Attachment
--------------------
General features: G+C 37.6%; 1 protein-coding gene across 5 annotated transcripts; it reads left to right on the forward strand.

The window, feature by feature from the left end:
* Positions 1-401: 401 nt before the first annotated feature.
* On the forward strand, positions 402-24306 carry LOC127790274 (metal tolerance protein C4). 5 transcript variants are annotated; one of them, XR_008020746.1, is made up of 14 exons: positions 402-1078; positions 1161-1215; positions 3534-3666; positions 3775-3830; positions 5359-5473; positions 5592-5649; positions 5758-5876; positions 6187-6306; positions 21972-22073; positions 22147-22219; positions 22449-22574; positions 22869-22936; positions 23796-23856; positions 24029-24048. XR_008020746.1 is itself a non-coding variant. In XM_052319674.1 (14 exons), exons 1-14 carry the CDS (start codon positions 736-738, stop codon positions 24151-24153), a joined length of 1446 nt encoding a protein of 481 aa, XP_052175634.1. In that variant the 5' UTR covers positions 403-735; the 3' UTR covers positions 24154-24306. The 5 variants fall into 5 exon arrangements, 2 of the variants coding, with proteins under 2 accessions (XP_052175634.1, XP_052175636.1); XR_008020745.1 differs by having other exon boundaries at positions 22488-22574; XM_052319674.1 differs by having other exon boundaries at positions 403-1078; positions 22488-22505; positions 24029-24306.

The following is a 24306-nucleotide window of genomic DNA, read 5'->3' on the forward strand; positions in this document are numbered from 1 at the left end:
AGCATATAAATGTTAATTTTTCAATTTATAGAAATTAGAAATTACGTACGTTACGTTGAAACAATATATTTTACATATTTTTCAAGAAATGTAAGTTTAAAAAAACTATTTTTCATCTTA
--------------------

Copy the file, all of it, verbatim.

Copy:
General features: G+C 37.6%; 1 protein-coding gene across 5 annotated transcripts; it reads left to right on the forward strand.

The window, feature by feature from the left end:
* Positions 1-401: 401 nt before the first annotated feature.
* On the forward strand, positions 402-24306 carry LOC127790274 (metal tolerance protein C4). 5 transcript variants are annotated; one of them, XR_008020746.1, is made up of 14 exons: positions 402-1078; positions 1161-1215; positions 3534-3666; positions 3775-3830; positions 5359-5473; positions 5592-5649; positions 5758-5876; positions 6187-6306; positions 21972-22073; positions 22147-22219; positions 22449-22574; positions 22869-22936; positions 23796-23856; positions 24029-24048. XR_008020746.1 is itself a non-coding variant. In XM_052319674.1 (14 exons), exons 1-14 carry the CDS (start codon positions 736-738, stop codon positions 24151-24153), a joined length of 1446 nt encoding a protein of 481 aa, XP_052175634.1. In that variant the 5' UTR covers positions 403-735; the 3' UTR covers positions 24154-24306. The 5 variants fall into 5 exon arrangements, 2 of the variants coding, with proteins under 2 accessions (XP_052175634.1, XP_052175636.1); XR_008020745.1 differs by having other exon boundaries at positions 22488-22574; XM_052319674.1 differs by having other exon boundaries at positions 403-1078; positions 22488-22505; positions 24029-24306.

The following is a 24306-nucleotide window of genomic DNA, read 5'->3' on the forward strand; positions in this document are numbered from 1 at the left end:
AGCATATAAATGTTAATTTTTCAATTTATAGAAATTAGAAATTACGTACGTTACGTTGAAACAATATATTTTACATATTTTTCAAGAAATGTAAGTTTAAAAAAACTATTTTTCATCTTA